The Czech gymnastic organization Sokol (“Falcon”) played a major role in the transformation of Czech nationalism into a mass movement. The first club was founded in Prague in 1862 and by the time of its 50th anniversary, the movement it had spawned counted over 150,000 adherents in more than 1,000 clubs. The foundations for this success were laid by the club’s first Gymnastic Director, Miroslav Tyrš, whose articles and speeches on Sokol gymnastics and nationalism became required reading throughout the movement.
The new club’s leaders sought to differentiate it from the German Turnverein, which had pioneered nationalist gymnastics in Central Europe. Tyrš had worked as a trainer in private gymnastic institutes in Prague that followed the German system and brought his knowledge of its principles into his work in the Sokol. In addition to gymnastic training, the new club adopted Turnverein practices such as using the familiar “you” among members and addressing other members as “brother”. The new club sought to separate itself from its German predecessor in its public appearance and rituals, and the creation of a club uniform was central to this effort. In contrast to the Turnverein uniform – a simple costume without hat or gloves – the Sokol uniform combined elements regarded as Slavic at the time. It was made of brown “Russian” linen with the jacket modelled on the czamara worn by Polish revolutionaries. The čamara frock became a popular symbol of Czech identity in the 1860s, featuring embroidered “frog and loop” button closures instead of buttonholes (scorned as Austrian). A hat with a falcon feather, modelled on South-Slavic styles, topped off the ensemble. In a bold political statement, the uniform included a red shirt like those worn by Garibaldi’s legions; that addition was made at the insistence of the club’s co-founder and first president, Jindřich (originally Heinrich Anton) Fügner (1822–1865), a wealthy Prague businessman and friend of Tyrš, who had become an admirer of Garibaldi during an apprenticeship in Trieste. Decked out in their new uniforms, club members undertook outings to the Czech-speaking countryside, where they were welcomed as the “Czech national army” with speeches and triumphal arches.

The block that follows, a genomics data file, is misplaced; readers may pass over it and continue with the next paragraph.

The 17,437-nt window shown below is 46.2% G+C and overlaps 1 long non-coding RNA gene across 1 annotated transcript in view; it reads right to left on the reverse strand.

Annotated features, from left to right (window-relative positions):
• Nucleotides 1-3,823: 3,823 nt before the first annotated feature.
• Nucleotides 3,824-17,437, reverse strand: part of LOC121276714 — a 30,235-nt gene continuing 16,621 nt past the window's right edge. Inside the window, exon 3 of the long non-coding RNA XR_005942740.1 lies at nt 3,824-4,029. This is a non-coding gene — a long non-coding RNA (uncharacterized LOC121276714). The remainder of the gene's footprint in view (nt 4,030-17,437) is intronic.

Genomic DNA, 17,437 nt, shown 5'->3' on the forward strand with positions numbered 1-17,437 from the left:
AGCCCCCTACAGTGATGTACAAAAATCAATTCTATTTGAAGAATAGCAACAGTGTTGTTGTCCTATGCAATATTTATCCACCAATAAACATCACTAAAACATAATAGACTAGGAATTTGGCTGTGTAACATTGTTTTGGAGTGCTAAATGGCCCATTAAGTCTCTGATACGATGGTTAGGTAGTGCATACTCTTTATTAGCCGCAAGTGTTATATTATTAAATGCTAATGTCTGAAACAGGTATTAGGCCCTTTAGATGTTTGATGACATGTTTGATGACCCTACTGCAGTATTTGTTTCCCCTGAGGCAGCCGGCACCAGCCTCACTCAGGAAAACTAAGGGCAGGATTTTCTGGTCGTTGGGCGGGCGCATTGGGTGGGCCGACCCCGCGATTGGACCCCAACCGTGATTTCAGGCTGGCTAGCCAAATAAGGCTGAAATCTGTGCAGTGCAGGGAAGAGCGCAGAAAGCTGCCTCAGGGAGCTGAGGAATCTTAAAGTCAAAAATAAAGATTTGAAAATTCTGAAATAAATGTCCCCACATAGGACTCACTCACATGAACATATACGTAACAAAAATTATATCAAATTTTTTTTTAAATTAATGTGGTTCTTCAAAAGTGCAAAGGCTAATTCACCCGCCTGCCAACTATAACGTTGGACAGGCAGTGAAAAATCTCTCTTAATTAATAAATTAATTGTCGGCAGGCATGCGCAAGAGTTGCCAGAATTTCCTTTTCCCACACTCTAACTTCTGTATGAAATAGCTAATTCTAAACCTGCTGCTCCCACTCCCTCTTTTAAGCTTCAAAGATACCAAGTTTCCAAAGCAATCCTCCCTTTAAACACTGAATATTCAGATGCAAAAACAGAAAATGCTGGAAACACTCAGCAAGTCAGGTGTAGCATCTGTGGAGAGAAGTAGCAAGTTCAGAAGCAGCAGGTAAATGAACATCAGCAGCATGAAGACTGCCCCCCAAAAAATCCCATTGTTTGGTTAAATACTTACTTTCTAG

The official trooping of the colours, where a club’s flag is first unfurled, was a major milestone for voluntary associations at this time, and it took place in the Prague Sokol a few months after its founding. The flag was made of red and white silk, the colours of Bohemia, and featured a falcon with out-stretched wings under the club slogan Tužme se (“Let us strengthen ourselves”) on one side, and the name “Sokol” on the other. The ceremony included the first public display of the new club exercising to the new Czech commands that Tyrš had created. In 1865, Fügner inaugurated a formal Sokol ball as an annual event during the carnival season. Organized as a masked ball (a popular way to disguise class differences), the elegant affair provided an opportunity for lower-class Sokol members to mingle with their betters in a socially uplifting environment. The Prague Sokol’s carnival ball took place in its new training-hall, an elaborate structure that had been built with Fügner’s financial backing. Intended to rival any Turnverein building, it featured a training area decorated with paintings, chandeliers, and statuary; in this “sacred space” gymnastics became a national ritual and references to a glorious past were on display. Central to that past was the Hussite period, the proto-Protestant era following the 1415 martyrdom of the reformer Jan Hus – a touchstone for Czech identity at this time. By identifying with the Hussites, Sokol leaders could unite the club’s moral, national, and gymnastic programmes while presenting a challenge to the Habsburg regime that, like the red shirt in its uniform, stopped just short of direct provocation.